I first planned to feed the diy tracker with an external 5v source, perhaps by breaking out a cable from the usb connector. But after measuring the ppm signal from my trinity tracker, I noticed the peak-to-peak voltage was around 3.3v... this got me thinking that if the transmitter works fine with that voltage perhaps I don't need to go to 5v for the diy tracker. So I hooked up the diy ht to my power supply and dialed in 3.3v. Seemed to work fine, ppm signal looked identical to the trinity signal on the scope. My plan is now to feed the tracker directly from the battery, which needs to be installed anyway for the power-box to start up. I'll hi-jack the power before it enters the connector on the box, doubt the 15mA the tracker draws will matter much. The one thing I need to add is a small on-off switch though, so glued one in with goop... lets see if it holds. The lipo battery is 3.7v, so should be ok to feed the arduino with.. I guess since the usb charge cable will always be plugged in, the power-box shouldn't really care?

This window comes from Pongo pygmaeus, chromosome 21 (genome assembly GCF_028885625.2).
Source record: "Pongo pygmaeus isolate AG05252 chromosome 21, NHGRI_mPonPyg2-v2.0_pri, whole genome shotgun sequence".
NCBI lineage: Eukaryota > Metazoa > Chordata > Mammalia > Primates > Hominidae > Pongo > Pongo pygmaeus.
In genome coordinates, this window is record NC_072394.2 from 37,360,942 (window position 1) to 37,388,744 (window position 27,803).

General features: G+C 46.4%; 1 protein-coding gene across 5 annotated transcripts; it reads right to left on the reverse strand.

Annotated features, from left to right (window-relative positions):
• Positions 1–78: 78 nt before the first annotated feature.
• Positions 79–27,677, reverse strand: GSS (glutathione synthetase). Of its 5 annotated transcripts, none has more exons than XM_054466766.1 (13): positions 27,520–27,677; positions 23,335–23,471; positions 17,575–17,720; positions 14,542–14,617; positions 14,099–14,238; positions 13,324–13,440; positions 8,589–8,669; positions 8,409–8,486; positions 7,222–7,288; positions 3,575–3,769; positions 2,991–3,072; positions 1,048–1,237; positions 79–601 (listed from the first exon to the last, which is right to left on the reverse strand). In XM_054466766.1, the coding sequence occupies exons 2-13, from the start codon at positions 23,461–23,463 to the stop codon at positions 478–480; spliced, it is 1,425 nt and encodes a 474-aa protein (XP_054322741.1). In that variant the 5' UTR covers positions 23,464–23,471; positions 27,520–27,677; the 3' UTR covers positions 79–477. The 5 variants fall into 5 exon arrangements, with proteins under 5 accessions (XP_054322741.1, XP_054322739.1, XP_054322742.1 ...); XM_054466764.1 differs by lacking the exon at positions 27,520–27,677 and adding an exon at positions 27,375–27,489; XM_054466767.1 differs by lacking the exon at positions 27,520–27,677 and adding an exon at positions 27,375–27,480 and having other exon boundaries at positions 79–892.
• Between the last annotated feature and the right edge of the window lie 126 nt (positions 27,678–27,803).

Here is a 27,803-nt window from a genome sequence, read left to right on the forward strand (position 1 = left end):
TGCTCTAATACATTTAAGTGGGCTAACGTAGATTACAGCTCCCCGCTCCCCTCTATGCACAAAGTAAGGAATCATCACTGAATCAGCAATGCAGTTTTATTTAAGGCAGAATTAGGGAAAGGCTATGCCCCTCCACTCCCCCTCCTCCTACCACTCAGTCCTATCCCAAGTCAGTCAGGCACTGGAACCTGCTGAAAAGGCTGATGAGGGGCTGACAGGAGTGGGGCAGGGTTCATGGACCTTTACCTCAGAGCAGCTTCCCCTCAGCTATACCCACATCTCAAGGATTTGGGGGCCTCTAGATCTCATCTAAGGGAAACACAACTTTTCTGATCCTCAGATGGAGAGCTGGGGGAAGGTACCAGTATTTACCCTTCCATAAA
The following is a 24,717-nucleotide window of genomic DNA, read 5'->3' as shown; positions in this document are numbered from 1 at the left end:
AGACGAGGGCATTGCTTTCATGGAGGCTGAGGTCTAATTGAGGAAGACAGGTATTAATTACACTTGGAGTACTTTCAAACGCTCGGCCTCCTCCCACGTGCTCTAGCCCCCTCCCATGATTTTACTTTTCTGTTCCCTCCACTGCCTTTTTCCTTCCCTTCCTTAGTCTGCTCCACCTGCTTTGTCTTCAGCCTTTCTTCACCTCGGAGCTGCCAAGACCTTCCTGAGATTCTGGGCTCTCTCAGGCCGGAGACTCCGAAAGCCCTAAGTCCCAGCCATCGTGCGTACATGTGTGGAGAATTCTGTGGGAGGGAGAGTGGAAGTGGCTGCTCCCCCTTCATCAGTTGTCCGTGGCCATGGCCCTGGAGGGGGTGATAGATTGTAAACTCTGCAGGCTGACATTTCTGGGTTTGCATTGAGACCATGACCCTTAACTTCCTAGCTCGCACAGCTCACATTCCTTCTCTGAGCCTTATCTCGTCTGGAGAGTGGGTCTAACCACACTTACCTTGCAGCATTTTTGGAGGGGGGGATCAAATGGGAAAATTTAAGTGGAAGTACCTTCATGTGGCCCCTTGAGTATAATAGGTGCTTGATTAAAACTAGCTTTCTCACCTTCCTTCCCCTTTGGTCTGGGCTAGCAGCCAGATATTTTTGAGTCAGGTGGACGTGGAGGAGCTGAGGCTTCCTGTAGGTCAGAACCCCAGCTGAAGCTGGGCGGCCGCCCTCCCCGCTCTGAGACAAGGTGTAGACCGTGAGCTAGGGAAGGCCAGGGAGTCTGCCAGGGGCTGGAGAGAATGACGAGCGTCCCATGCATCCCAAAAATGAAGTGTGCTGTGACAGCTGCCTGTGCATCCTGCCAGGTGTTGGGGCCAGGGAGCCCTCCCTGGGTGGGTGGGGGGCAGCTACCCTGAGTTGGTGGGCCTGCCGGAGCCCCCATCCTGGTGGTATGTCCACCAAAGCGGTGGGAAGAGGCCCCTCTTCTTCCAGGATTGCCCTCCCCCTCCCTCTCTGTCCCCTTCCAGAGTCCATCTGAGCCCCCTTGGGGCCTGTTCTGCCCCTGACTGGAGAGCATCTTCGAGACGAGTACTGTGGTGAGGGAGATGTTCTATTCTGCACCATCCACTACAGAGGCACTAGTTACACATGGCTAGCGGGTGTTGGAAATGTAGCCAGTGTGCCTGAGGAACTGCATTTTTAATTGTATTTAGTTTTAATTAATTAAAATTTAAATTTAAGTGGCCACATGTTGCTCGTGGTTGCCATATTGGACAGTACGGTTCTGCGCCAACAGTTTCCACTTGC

Any comments on my plan would be appreciated. I'm a little confused at which wires I should take the power from on the battery. There are three wires, I figure the red and black? White is for what..? Cant be balance since only one cell right?

Peter.

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Priel
29th January 2014, 01:03 AM